Some of the major Chinese chipmakers are actively buying US-made fab equipment in bulk due to rising tension between the world’s two largest economies, TheElec has learned.
The US Department of Commerce has been running what it calls an Entity List since 2018 that prohibits listed Chinese companies from purchasing US-made chip technologies. The list includes foundry SMIC and DRAM maker JHICC.
These companies aren’t able to purchase fab equipment for below 10nm nodes made by US companies Applied Materials, Lam Research and KLA, some of the world’s largest fab equipment.
US had also limited Netherlands’ ASML from exporting its extreme ultraviolet equipment that is needed for below 7nm chips to China.
Multiple people working at China employed by South Korean chipmakers told TheElec that many companies there are buying US-made fab equipment frantically due to concerns over further limitations in the future from the ongoing US-China tensions.
One Chinese company canceled its purchase from an alternative supplier to its US one that it has been preparing from the tension when it had the chance to import the US-made original ones, they said.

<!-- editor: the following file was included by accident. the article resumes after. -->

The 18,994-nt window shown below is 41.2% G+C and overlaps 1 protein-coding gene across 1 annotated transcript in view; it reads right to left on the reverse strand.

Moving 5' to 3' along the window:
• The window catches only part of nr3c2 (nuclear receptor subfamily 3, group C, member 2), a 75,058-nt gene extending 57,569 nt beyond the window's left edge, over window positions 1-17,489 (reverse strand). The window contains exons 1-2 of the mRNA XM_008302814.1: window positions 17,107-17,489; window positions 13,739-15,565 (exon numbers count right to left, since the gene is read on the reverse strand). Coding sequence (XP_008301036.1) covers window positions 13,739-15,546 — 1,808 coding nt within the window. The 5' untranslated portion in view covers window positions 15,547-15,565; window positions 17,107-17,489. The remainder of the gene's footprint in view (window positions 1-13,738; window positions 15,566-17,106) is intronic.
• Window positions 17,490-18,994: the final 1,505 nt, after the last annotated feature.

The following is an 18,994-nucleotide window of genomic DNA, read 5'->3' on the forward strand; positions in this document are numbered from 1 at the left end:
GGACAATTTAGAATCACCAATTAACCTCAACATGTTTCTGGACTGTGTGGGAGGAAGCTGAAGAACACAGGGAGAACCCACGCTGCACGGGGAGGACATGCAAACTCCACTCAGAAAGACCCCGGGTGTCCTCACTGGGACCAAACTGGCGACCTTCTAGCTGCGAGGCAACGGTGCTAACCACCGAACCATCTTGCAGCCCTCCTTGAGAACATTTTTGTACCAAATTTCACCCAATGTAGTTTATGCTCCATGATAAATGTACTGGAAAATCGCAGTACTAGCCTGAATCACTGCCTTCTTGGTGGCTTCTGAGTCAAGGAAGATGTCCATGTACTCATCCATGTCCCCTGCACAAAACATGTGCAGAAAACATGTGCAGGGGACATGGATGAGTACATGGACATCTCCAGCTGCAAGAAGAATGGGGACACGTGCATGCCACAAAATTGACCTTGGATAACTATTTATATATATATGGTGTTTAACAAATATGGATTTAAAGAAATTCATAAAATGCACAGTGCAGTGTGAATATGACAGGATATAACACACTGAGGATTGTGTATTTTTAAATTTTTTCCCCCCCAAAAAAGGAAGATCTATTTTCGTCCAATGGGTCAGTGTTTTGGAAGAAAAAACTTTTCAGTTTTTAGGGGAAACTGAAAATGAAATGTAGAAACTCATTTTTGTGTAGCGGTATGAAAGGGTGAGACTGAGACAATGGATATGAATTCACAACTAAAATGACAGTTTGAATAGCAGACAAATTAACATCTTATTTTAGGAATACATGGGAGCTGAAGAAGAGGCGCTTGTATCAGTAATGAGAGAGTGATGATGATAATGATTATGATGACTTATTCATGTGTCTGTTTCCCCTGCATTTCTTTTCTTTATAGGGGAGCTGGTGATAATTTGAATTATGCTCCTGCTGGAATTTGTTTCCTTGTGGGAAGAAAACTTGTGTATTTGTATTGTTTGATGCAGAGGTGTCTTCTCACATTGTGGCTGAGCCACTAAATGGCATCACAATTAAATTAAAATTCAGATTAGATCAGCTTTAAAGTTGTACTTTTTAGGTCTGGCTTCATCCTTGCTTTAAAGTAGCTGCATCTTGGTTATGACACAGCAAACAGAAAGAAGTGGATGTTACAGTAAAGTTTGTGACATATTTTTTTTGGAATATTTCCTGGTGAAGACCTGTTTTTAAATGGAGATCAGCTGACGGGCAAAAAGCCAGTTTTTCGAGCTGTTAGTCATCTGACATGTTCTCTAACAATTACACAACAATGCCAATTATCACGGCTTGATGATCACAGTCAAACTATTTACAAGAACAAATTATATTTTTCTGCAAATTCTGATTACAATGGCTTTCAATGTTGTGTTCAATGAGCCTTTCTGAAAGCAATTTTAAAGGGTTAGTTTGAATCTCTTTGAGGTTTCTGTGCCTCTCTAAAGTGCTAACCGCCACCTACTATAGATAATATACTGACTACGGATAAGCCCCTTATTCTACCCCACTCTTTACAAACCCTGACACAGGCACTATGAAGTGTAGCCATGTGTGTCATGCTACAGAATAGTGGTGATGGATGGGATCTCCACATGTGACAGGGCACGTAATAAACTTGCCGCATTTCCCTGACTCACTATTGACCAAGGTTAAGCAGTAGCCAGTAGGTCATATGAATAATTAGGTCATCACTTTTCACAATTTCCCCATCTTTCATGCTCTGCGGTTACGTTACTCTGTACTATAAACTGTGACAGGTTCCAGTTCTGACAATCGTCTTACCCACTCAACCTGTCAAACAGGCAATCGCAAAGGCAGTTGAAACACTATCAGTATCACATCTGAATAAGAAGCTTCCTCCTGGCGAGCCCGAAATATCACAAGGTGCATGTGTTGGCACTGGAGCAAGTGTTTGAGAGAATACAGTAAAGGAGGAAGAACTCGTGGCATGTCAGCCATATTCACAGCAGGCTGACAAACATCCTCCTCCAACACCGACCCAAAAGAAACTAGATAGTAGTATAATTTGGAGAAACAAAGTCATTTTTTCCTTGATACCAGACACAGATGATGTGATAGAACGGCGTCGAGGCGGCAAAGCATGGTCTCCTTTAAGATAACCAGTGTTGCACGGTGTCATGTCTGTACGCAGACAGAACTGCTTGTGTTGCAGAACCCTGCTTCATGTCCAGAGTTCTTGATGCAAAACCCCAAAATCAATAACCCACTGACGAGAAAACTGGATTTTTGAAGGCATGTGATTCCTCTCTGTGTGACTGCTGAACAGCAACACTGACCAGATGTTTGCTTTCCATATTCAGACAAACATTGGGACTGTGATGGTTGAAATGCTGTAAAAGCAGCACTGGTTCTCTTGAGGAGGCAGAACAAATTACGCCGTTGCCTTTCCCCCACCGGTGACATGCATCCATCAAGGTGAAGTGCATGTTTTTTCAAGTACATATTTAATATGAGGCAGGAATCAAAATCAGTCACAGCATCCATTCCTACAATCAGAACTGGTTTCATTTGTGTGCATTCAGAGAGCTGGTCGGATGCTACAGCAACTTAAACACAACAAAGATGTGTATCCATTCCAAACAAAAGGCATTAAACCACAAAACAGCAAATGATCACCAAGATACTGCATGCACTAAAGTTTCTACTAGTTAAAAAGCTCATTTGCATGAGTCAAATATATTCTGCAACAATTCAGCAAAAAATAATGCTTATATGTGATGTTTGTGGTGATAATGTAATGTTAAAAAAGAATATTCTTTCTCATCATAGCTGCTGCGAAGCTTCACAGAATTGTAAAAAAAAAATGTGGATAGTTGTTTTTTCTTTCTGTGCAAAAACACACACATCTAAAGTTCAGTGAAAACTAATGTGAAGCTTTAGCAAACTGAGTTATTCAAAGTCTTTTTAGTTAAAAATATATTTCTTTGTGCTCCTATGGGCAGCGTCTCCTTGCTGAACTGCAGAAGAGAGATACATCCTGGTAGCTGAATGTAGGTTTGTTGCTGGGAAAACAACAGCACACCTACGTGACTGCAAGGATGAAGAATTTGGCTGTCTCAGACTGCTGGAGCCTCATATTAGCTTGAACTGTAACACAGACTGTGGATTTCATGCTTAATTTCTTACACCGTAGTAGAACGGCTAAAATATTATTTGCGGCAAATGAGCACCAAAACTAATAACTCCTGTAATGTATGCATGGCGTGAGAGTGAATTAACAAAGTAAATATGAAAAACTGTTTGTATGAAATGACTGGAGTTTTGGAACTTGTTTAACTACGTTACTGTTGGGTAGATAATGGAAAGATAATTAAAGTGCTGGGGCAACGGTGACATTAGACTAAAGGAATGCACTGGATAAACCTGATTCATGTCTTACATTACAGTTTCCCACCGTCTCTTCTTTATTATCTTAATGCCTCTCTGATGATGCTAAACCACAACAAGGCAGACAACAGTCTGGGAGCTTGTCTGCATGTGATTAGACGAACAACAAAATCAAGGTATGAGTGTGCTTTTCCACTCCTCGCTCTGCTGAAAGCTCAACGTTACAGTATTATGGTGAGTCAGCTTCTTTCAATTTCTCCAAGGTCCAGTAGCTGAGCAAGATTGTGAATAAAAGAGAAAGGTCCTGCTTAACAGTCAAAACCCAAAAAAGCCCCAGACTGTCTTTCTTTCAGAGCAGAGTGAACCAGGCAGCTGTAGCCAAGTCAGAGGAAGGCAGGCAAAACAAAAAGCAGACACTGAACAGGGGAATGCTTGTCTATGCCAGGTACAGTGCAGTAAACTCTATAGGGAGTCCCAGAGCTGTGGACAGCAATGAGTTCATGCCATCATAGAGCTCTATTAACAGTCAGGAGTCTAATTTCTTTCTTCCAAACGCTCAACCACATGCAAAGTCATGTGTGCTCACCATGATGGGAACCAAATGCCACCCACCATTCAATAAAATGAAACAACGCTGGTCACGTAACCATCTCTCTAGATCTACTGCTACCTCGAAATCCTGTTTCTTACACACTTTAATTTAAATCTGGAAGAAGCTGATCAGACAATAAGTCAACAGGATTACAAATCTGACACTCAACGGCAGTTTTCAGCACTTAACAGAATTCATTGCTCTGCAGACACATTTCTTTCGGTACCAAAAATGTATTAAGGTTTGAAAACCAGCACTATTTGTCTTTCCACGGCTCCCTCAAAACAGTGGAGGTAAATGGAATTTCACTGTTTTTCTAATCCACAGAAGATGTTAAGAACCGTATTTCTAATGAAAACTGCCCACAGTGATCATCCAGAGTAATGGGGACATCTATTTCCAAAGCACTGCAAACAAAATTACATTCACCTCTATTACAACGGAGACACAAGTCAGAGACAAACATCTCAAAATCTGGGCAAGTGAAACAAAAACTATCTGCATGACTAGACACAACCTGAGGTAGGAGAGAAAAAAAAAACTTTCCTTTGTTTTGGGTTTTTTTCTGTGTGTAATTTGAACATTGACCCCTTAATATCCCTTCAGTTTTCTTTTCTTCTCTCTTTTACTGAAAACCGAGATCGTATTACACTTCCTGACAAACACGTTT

This shows the current atmosphere among Chinese chipmakers, that they should buy many US-made fab equipment as possible when they can, they added.
Most semiconductor production in China uses legacy processes such as deep ultraviolet equipment for over 28nm nodes.
This meant the impact of US sanctions would have been minimal but China is strongly pushing the development of its chip industry and more Chinese companies are seeking to develop advanced nodes, which in most cases involve some US chip technologies.
According to Chinese IT media eeFocus, which collected data from the local customs authority, during the first half of 2022, China imported US$18.854 worth of fab equipment.
It bought the most from Japan, US$4.883 billion worth, followed by US’ US$3.65 billion. While US import dropped 4% compared to the same time period in 2021, the data indicates that import is still going overall solid.